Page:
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      Genetic Risk Scores for Diabetes Diagnosis and Precision Medicine

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          During the last decade, there have been substantial advances in the identification and characterization of DNA sequence variants associated with individual predisposition to type 1 and type 2 diabetes. As well as providing insights into the molecular, cellular, and physiological mechanisms involved in disease pathogenesis, these risk variants, when combined into a polygenic score, capture information on individual patterns of disease predisposition that have the potential to influence clinical management. In this review, we describe the various opportunities that polygenic scores provide: to predict diabetes risk, to support differential diagnosis, and to understand phenotypic and clinical heterogeneity. We also describe the challenges that will need to be overcome if this potential is to be fully realized.

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          Most cited references 56

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          Twelve type 2 diabetes susceptibility loci identified through large-scale association analysis.

          By combining genome-wide association data from 8,130 individuals with type 2 diabetes (T2D) and 38,987 controls of European descent and following up previously unidentified meta-analysis signals in a further 34,412 cases and 59,925 controls, we identified 12 new T2D association signals with combined P<5x10(-8). These include a second independent signal at the KCNQ1 locus; the first report, to our knowledge, of an X-chromosomal association (near DUSP9); and a further instance of overlap between loci implicated in monogenic and multifactorial forms of diabetes (at HNF1A). The identified loci affect both beta-cell function and insulin action, and, overall, T2D association signals show evidence of enrichment for genes involved in cell cycle regulation. We also show that a high proportion of T2D susceptibility loci harbor independent association signals influencing apparently unrelated complex traits.
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            FCM: The fuzzy c-means clustering algorithm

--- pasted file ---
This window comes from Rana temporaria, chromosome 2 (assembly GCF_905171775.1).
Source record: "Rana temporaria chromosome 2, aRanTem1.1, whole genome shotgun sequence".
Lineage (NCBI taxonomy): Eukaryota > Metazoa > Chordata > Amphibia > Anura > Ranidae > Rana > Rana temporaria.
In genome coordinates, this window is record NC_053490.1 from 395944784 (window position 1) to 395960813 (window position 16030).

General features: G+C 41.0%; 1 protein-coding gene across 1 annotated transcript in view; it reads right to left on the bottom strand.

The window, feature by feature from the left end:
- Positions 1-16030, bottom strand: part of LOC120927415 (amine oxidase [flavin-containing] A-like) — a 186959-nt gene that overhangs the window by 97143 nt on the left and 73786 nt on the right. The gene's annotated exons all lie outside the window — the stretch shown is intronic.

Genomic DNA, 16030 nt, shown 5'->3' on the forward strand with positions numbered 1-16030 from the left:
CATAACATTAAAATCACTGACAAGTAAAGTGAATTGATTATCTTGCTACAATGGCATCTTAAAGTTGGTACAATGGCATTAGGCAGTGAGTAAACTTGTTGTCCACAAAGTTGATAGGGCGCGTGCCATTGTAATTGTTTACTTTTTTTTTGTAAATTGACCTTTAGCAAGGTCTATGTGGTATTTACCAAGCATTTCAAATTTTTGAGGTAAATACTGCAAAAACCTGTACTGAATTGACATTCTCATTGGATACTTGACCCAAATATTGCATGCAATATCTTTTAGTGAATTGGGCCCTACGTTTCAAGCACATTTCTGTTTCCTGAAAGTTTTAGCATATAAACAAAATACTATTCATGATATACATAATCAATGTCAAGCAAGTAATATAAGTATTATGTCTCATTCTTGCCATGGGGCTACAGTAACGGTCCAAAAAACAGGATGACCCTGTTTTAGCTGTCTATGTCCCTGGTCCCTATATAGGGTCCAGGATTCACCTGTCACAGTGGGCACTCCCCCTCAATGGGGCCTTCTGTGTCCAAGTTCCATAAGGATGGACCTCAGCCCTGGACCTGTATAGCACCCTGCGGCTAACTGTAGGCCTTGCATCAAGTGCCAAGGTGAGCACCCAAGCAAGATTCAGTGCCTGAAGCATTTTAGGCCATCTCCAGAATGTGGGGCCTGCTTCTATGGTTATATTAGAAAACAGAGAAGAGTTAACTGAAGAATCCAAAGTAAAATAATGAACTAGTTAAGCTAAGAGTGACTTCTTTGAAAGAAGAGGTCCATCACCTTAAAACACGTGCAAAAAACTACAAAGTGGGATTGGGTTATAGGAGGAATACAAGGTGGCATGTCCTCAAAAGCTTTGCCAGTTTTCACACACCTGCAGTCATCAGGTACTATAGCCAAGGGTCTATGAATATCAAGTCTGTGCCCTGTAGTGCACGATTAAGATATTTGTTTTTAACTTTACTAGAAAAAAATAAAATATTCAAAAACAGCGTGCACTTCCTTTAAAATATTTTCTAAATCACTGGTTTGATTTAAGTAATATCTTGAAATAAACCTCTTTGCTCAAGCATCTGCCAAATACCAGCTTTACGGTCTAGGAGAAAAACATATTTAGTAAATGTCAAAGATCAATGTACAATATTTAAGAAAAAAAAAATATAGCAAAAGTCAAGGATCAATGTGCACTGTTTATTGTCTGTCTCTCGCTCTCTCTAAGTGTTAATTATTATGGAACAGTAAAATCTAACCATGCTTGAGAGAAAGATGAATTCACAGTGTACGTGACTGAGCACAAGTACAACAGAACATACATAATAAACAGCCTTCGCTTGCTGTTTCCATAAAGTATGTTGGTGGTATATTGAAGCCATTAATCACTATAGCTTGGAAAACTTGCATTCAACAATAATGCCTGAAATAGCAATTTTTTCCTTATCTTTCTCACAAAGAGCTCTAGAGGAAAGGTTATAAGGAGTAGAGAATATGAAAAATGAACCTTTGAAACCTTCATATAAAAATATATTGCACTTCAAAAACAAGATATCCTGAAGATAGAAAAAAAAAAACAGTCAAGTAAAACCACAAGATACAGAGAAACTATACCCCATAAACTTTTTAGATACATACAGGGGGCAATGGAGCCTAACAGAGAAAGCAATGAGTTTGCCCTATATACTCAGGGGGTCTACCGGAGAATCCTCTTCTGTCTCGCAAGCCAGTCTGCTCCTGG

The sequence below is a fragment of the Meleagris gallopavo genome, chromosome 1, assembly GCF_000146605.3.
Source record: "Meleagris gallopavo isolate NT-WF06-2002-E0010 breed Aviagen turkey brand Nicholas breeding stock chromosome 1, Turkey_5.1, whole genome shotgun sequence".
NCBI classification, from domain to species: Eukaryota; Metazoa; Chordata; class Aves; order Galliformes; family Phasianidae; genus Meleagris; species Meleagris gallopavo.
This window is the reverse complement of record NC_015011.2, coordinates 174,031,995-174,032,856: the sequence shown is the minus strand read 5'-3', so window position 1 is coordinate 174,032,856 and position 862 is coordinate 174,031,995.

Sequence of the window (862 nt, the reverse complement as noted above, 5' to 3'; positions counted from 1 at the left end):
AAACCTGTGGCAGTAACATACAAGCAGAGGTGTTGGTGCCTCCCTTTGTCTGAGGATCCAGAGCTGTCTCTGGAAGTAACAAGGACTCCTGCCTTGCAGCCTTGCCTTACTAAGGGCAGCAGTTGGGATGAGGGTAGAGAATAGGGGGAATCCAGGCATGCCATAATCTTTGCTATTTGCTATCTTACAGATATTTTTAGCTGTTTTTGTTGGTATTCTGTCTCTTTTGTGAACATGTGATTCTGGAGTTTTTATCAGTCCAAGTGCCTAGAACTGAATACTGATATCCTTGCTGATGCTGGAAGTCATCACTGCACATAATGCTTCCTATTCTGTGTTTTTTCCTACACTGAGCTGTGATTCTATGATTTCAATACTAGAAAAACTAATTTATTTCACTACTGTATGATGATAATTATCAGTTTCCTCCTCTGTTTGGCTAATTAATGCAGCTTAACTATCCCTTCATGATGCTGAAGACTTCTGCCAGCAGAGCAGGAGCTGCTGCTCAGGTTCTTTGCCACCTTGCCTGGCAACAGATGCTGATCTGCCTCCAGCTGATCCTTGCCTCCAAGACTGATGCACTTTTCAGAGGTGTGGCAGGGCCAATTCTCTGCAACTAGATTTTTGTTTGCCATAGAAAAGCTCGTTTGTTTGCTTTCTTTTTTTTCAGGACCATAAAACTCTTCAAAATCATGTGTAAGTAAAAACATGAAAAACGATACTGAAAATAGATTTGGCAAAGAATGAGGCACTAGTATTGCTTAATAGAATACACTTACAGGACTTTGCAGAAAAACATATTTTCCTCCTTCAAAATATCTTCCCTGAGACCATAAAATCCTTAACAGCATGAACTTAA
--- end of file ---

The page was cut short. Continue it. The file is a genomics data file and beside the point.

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              Meta-analysis of genetic association studies supports a contribution of common variants to susceptibility to common disease.

              Association studies offer a potentially powerful approach to identify genetic variants that influence susceptibility to common disease, but are plagued by the impression that they are not consistently reproducible. In principle, the inconsistency may be due to false positive studies, false negative studies or true variability in association among different populations. The critical question is whether false positives overwhelmingly explain the inconsistency. We analyzed 301 published studies covering 25 different reported associations. There was a large excess of studies replicating the first positive reports, inconsistent with the hypothesis of no true positive associations (P < 10(-14)). This excess of replications could not be reasonably explained by publication bias and was concentrated among 11 of the 25 associations. For 8 of these 11 associations, pooled analysis of follow-up studies yielded statistically significant replication of the first report, with modest estimated genetic effects. Thus, a sizable fraction (but under half) of reported associations have strong evidence of replication; for these, false negative, underpowered studies probably contribute to inconsistent replication. We conclude that there are probably many common variants in the human genome with modest but real effects on common disease risk, and that studies using large samples will convincingly identify such variants.